“Duh.” The old me replies without hesitation. “The farmer bought it.”
“How? Big, reliable, refrigerated trucks aren’t usually for sale on the average street corner.”
“He took out a loan, I guess.”
“Gotcha. So now, on top of paying the driver, and of course the gas (those trucks get about 8 to 10 mpg, don’t ask me how I know), the farmer also has to account for a truck payment. And all out of these bills will be covered by a wholesale (versus retail) check that may or may not ever be coming in the mail.”
“Well… I guess it must work for somebody, or no one would do it.”
I’ll end the conversation there for the moment, and reveal this. Those truck payments, the checks that never (ever) arrived, the double parking tickets? Those are all things I’ve personally experienced.
I’ve humped fifty pound coolers of food for blocks at 6 a.m. on a Sunday morning, only to find that the restaurant wasn’t even open, like the chef had promised. Standing outside a locked door, my calls go unanswered; five hours later, I’m told just to bring it by later that afternoon, at a more convenient time. I’ve had entire days of farming production lost as I sat in gridlock on the Dulles Toll Road, trying to get our food downtown to an anxiously waiting restaurant. I’ve worked myself to exhaustion doing the farm chores, ensuring that the daily agricultural production will be there, then later that evening loaded hundreds of pounds of food onto my truck and drove it into the city.
These stories aren’t complaints… they’re just personal experiences. After five years of this routine, I was effectively burned out. We now service two restaurants in the D.C. area, intentionally reduced from a peak of seven. When we deliver now, we make sure our restaurants are directly on our delivery route between farmers markets and the farm. It’s the only way we can sustainably make it work.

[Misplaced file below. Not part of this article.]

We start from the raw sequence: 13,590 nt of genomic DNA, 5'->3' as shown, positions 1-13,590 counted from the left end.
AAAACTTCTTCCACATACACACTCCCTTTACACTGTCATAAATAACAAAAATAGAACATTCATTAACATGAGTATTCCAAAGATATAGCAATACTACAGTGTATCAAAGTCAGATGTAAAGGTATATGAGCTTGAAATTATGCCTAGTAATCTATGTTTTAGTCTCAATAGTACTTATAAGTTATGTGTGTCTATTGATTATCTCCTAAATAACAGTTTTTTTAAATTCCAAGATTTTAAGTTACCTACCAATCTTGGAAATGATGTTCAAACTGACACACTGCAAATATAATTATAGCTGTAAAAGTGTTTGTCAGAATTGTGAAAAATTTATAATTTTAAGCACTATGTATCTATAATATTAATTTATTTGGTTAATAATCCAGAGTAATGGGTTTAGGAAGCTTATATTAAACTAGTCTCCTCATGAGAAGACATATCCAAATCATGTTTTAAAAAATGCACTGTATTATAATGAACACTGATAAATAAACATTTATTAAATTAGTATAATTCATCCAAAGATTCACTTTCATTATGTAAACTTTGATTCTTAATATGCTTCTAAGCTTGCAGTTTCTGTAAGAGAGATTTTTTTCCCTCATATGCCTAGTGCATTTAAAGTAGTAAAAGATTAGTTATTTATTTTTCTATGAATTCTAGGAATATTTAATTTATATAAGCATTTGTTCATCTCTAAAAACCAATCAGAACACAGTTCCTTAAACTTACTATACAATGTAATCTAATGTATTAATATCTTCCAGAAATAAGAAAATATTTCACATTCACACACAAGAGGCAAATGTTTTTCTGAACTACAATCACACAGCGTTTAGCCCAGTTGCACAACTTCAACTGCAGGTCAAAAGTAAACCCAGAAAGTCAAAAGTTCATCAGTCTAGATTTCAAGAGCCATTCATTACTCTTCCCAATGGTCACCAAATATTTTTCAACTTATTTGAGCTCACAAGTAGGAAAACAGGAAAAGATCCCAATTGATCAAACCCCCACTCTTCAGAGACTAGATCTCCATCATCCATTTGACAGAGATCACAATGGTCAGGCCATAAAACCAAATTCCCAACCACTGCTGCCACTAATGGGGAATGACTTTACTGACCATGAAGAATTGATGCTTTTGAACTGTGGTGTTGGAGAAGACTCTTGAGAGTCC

For a local farmer, it’s a double squeeze. How can anyone be producing food if they are always on the road? How can anyone make a profit when the start up infrastructure costs (truck, refrigerated food storage, fuel, electricity, paying a driver) are effectively cost prohibitive to a small farm? The ‘big boys’ operate with scale, and finance with debt. How sustainable is that model for the average local farm?
Don’t get me wrong. When I walk by one of these restaurants, and notice that yet another menu is featuring local food, my first instinct is still to celebrate. Eating local is an undeniable ‘win‘ for everyone. Since I know full well that getting locally grown food into that restaurant had to be a Herculean accomplishment, I take a measure of vicarious pride in being a member of this special group.
However, as a farmer who has bootstrapped his entire career, and has had to live off his wits in order to survive, each time I see one of these menus, I find myself asking the same question: how did that food get there? Are the farms part of a collaborative co-op, are they running off of the goodwill of friends and family, or are they perhaps independently wealthy?
Or, like we used to be, are they going to ultimately discover that they’re burning the candle at both ends? At our farm, we eventually chose to focus on being the very best farmers we could be, selling our local food exclusively at our wonderful farmers markets. As far as I’m concerned, the other side of this ‘local food’ supply chain riddle might forever remain an unsolved mystery.
A UVM professor recently conducted energy audits on a number of Vermont farms including ours. The results have been quite interesting, some hard numbers to indicate what we were feeling intuitively. On the production end we were really efficient. However on the marketing/transportation end, we were worse than loading a semi in the Central Valley of California and driving it straight to Burlington, Vermont, which for us is only an hour drive. So this article resonates with me, especially the little diagram of “Farm to Restaurant”.